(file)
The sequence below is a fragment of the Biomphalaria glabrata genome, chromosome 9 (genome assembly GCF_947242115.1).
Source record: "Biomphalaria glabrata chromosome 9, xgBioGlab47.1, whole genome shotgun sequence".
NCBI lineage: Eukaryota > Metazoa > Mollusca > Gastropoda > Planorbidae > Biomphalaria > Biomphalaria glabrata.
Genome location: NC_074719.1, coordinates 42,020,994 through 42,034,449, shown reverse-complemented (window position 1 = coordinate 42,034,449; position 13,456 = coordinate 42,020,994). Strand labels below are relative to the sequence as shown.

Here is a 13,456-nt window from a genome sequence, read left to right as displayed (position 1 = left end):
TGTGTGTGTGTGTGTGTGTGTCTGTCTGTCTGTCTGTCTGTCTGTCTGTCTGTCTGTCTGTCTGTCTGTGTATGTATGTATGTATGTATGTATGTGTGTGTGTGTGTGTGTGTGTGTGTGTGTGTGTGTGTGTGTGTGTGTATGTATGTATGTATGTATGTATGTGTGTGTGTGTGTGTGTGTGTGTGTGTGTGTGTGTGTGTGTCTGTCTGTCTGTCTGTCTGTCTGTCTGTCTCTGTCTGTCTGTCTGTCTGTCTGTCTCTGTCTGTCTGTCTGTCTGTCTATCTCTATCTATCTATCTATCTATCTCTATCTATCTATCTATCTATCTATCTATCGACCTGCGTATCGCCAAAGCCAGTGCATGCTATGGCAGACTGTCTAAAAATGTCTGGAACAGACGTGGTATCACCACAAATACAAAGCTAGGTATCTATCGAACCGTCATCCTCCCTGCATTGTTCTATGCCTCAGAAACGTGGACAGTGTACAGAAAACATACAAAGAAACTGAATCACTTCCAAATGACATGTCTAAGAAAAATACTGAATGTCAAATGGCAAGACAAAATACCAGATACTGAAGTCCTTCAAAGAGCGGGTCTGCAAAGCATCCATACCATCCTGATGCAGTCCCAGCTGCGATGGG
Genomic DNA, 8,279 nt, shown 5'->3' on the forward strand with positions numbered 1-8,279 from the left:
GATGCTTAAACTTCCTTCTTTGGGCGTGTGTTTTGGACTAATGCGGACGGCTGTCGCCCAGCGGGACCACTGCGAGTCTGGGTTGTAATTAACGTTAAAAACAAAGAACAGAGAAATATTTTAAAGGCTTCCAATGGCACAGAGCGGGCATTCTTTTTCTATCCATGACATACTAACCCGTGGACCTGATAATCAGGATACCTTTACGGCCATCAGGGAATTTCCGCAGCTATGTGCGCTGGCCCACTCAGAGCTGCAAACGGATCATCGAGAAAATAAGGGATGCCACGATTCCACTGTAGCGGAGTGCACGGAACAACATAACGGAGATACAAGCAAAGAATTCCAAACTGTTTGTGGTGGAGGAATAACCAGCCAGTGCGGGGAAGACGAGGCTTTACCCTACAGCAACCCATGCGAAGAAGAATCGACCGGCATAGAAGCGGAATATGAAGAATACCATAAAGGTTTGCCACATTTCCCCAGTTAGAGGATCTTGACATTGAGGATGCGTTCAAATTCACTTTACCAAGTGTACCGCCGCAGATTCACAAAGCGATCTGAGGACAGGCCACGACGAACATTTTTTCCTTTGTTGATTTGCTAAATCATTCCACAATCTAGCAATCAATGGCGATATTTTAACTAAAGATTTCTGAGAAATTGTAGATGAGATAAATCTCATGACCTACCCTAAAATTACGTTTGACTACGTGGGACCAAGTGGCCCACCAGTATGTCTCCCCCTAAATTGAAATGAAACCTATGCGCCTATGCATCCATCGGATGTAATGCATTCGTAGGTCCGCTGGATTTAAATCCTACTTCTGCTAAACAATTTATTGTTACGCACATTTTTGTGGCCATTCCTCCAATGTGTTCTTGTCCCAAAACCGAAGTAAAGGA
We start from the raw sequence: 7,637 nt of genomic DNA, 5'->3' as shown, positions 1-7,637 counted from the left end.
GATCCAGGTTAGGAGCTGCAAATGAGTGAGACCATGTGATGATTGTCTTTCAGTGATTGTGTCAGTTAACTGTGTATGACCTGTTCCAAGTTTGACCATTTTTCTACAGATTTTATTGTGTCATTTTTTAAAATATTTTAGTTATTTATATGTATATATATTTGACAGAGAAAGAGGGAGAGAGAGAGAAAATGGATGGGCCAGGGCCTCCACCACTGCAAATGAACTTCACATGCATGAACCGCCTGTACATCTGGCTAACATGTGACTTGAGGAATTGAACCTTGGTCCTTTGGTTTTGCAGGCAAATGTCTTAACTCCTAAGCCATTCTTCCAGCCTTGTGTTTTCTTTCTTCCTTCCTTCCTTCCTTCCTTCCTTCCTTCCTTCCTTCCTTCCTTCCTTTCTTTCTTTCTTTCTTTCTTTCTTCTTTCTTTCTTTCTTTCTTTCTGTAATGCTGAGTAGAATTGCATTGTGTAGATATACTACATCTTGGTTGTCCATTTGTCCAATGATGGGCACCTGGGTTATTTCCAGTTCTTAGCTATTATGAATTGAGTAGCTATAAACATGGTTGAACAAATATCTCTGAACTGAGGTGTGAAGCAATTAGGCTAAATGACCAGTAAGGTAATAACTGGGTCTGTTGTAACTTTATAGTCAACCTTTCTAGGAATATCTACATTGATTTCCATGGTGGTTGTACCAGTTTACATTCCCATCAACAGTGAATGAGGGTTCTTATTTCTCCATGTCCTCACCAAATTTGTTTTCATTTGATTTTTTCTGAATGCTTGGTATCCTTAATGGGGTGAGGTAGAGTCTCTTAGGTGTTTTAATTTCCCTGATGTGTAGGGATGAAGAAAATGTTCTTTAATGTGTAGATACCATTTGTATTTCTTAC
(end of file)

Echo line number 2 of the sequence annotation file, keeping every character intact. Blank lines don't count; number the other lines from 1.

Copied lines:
Source record: "Biomphalaria glabrata chromosome 9, xgBioGlab47.1, whole genome shotgun sequence".